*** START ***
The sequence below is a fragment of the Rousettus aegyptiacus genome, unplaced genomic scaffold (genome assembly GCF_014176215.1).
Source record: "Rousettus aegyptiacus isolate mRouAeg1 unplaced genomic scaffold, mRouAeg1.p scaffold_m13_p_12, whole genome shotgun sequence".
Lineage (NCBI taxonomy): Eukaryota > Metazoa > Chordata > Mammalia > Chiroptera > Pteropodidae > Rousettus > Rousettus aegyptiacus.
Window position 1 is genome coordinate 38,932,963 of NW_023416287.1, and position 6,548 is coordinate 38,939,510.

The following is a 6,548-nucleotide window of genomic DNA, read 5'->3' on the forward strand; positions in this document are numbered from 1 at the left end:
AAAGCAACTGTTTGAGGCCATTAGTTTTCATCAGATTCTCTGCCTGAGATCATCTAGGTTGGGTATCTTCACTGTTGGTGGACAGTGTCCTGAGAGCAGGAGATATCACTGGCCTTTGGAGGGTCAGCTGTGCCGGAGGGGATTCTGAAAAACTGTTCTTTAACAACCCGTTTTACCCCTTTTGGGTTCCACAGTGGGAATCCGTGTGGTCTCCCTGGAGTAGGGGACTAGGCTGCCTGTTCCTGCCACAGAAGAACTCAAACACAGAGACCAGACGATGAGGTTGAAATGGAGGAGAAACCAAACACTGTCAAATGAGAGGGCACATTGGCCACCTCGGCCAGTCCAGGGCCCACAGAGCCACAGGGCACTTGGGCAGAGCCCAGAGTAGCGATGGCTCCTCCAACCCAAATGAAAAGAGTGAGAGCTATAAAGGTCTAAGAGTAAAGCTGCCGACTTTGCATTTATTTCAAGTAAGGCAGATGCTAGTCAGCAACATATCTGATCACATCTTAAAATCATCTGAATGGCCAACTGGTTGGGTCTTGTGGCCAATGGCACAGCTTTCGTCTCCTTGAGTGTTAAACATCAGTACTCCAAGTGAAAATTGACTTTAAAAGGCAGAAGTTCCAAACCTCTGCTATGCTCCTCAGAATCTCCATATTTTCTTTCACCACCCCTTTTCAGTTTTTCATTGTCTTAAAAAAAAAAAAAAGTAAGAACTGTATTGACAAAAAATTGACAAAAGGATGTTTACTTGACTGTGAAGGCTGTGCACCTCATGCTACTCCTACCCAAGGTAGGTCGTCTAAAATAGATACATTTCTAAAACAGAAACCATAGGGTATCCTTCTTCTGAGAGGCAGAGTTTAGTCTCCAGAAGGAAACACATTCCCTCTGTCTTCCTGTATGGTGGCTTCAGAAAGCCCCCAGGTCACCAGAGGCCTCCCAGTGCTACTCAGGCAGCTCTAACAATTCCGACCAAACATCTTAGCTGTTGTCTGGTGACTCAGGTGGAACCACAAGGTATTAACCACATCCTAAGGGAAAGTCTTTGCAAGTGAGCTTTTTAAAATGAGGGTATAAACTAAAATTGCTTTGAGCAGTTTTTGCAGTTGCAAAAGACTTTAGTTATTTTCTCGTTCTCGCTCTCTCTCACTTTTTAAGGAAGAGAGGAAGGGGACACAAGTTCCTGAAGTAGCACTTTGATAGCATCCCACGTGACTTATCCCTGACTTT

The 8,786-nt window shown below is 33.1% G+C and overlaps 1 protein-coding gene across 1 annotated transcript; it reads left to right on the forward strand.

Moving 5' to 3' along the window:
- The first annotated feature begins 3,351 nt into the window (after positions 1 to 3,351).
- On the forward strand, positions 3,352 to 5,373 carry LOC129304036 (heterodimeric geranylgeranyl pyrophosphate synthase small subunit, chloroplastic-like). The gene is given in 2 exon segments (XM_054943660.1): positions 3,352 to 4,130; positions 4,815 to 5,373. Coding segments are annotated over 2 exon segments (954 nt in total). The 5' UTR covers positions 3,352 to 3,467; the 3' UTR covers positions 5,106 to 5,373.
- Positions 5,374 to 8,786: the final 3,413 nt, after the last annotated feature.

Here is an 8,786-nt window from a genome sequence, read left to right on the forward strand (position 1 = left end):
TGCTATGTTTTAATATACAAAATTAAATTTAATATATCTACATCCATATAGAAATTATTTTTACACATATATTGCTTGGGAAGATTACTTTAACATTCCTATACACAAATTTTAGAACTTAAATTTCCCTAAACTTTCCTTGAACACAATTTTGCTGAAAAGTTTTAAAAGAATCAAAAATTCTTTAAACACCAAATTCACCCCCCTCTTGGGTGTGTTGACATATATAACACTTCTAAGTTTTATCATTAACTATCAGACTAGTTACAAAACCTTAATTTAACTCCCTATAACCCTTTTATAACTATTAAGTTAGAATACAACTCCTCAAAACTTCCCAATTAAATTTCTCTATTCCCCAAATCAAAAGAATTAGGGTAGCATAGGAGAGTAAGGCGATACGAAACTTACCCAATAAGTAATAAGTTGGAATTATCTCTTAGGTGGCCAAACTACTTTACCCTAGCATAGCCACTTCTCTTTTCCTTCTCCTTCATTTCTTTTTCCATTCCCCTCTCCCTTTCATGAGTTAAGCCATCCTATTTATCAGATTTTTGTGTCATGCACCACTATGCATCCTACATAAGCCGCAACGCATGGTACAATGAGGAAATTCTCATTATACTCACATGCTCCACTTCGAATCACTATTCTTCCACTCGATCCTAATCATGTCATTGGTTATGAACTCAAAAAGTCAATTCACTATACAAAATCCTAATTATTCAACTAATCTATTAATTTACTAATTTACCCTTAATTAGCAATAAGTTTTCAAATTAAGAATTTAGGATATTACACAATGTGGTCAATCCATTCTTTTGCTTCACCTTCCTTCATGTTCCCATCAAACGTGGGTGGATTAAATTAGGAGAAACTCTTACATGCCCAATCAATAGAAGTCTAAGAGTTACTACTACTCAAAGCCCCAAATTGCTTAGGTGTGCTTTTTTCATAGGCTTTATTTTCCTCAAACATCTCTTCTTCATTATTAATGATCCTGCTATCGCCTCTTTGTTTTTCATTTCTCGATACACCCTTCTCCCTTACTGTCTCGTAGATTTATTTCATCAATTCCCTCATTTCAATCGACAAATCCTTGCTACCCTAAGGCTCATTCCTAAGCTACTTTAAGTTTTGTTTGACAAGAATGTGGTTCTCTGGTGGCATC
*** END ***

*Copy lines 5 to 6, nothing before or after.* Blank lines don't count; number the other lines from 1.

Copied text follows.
The following is a 6,548-nucleotide window of genomic DNA, read 5'->3' on the forward strand; positions in this document are numbered from 1 at the left end:
AAAGCAACTGTTTGAGGCCATTAGTTTTCATCAGATTCTCTGCCTGAGATCATCTAGGTTGGGTATCTTCACTGTTGGTGGACAGTGTCCTGAGAGCAGGAGATATCACTGGCCTTTGGAGGGTCAGCTGTGCCGGAGGGGATTCTGAAAAACTGTTCTTTAACAACCCGTTTTACCCCTTTTGGGTTCCACAGTGGGAATCCGTGTGGTCTCCCTGGAGTAGGGGACTAGGCTGCCTGTTCCTGCCACAGAAGAACTCAAACACAGAGACCAGACGATGAGGTTGAAATGGAGGAGAAACCAAACACTGTCAAATGAGAGGGCACATTGGCCACCTCGGCCAGTCCAGGGCCCACAGAGCCACAGGGCACTTGGGCAGAGCCCAGAGTAGCGATGGCTCCTCCAACCCAAATGAAAAGAGTGAGAGCTATAAAGGTCTAAGAGTAAAGCTGCCGACTTTGCATTTATTTCAAGTAAGGCAGATGCTAGTCAGCAACATATCTGATCACATCTTAAAATCATCTGAATGGCCAACTGGTTGGGTCTTGTGGCCAATGGCACAGCTTTCGTCTCCTTGAGTGTTAAACATCAGTACTCCAAGTGAAAATTGACTTTAAAAGGCAGAAGTTCCAAACCTCTGCTATGCTCCTCAGAATCTCCATATTTTCTTTCACCACCCCTTTTCAGTTTTTCATTGTCTTAAAAAAAAAAAAAAGTAAGAACTGTATTGACAAAAAATTGACAAAAGGATGTTTACTTGACTGTGAAGGCTGTGCACCTCATGCTACTCCTACCCAAGGTAGGTCGTCTAAAATAGATACATTTCTAAAACAGAAACCATAGGGTATCCTTCTTCTGAGAGGCAGAGTTTAGTCTCCAGAAGGAAACACATTCCCTCTGTCTTCCTGTATGGTGGCTTCAGAAAGCCCCCAGGTCACCAGAGGCCTCCCAGTGCTACTCAGGCAGCTCTAACAATTCCGACCAAACATCTTAGCTGTTGTCTGGTGACTCAGGTGGAACCACAAGGTATTAACCACATCCTAAGGGAAAGTCTTTGCAAGTGAGCTTTTTAAAATGAGGGTATAAACTAAAATTGCTTTGAGCAGTTTTTGCAGTTGCAAAAGACTTTAGTTATTTTCTCGTTCTCGCTCTCTCTCACTTTTTAAGGAAGAGAGGAAGGGGACACAAGTTCCTGAAGTAGCACTTTGATAGCATCCCACGTGACTTATCCCTGACTTT